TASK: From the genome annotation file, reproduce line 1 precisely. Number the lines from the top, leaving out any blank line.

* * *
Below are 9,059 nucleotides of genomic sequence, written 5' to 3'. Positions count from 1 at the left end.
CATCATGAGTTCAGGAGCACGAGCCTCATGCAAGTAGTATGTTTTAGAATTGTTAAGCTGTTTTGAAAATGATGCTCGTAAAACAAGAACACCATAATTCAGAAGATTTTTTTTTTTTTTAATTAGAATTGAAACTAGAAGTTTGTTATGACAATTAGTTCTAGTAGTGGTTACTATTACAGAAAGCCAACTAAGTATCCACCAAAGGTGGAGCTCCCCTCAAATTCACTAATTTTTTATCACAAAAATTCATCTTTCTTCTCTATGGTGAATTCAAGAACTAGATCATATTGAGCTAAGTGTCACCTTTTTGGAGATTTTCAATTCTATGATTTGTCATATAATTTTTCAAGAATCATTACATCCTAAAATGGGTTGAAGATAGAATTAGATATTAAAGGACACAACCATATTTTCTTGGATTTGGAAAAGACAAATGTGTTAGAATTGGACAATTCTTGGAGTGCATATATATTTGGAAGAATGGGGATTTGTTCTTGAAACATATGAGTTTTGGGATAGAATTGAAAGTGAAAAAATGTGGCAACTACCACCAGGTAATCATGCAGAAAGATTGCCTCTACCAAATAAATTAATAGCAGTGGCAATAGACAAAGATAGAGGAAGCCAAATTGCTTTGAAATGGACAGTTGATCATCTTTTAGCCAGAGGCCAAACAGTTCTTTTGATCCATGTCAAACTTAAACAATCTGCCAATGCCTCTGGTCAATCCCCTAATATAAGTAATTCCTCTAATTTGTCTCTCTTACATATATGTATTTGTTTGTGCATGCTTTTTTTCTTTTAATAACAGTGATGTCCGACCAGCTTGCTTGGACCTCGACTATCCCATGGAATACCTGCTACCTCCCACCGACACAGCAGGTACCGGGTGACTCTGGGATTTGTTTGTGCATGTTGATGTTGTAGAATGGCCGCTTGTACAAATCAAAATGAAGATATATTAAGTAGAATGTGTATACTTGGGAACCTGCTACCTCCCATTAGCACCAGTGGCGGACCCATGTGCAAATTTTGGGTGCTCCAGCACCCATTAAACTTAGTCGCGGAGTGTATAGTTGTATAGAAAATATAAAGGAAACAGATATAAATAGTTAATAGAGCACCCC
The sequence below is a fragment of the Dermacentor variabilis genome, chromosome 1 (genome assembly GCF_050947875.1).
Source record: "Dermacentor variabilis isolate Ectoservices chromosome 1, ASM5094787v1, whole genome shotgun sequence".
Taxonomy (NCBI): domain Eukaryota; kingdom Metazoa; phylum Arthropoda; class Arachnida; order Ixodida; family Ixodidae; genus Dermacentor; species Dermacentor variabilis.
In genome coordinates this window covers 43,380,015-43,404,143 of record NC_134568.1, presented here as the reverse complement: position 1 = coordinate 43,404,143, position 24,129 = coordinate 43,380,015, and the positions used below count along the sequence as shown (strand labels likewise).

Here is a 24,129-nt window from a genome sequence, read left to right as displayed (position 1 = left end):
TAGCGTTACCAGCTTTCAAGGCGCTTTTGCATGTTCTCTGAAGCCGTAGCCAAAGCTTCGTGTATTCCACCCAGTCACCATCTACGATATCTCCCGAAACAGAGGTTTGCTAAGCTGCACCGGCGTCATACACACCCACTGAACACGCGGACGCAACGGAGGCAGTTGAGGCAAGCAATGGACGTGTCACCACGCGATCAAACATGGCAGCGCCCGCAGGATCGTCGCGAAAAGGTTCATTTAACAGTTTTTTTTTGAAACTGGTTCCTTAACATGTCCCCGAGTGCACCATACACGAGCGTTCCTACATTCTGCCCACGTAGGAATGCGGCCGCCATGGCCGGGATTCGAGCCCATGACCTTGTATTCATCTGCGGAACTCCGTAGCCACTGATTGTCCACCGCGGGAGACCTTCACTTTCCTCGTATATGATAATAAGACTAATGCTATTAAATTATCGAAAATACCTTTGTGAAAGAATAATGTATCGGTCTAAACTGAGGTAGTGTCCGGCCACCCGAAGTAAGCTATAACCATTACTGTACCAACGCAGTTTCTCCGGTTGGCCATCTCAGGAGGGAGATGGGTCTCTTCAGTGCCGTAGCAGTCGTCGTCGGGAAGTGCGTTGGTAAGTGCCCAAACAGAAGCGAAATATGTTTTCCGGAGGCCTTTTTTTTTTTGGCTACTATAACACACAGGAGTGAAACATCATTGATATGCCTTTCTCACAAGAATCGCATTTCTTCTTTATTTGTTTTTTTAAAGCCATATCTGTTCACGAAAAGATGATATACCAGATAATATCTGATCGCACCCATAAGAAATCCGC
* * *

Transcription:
Below are 9,059 nucleotides of genomic sequence, written 5' to 3'. Positions count from 1 at the left end.